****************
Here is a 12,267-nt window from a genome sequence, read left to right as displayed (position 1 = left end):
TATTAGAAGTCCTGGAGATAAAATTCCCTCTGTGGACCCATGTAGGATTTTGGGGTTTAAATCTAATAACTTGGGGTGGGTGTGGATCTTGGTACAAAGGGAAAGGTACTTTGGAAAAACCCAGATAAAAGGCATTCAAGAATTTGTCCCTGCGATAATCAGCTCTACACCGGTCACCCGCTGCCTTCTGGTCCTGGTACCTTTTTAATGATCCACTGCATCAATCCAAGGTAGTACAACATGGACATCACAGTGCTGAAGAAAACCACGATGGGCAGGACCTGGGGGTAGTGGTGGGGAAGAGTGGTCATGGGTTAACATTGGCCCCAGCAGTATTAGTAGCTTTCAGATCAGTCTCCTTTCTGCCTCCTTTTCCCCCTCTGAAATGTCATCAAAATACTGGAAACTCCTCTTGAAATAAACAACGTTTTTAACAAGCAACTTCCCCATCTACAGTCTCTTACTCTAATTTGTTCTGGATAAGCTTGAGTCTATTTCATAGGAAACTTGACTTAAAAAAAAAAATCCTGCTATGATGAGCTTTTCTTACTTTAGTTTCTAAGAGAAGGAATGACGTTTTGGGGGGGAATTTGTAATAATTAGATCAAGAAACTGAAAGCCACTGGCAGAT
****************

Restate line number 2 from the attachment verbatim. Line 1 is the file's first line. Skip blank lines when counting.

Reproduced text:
TATTAGAAGTCCTGGAGATAAAATTCCCTCTGTGGACCCATGTAGGATTTTGGGGTTTAAATCTAATAACTTGGGGTGGGTGTGGATCTTGGTACAAAGGGAAAGGTACTTTGGAAAAACCCAGATAAAAGGCATTCAAGAATTTGTCCCTGCGATAATCAGCTCTACACCGGTCACCCGCTGCCTTCTGGTCCTGGTACCTTTTTAATGATCCACTGCATCAATCCAAGGTAGTACAACATGGACATCACAGTGCTGAAGAAAACCACGATGGGCAGGACCTGGGGGTAGTGGTGGGGAAGAGTGGTCATGGGTTAACATTGGCCCCAGCAGTATTAGTAGCTTTCAGATCAGTCTCCTTTCTGCCTCCTTTTCCCCCTCTGAAATGTCATCAAAATACTGGAAACTCCTCTTGAAATAAACAACGTTTTTAACAAGCAACTTCCCCATCTACAGTCTCTTACTCTAATTTGTTCTGGATAAGCTTGAGTCTATTTCATAGGAAACTTGACTTAAAAAAAAAAATCCTGCTATGATGAGCTTTTCTTACTTTAGTTTCTAAGAGAAGGAATGACGTTTTGGGGGGGAATTTGTAATAATTAGATCAAGAAACTGAAAGCCACTGGCAGAT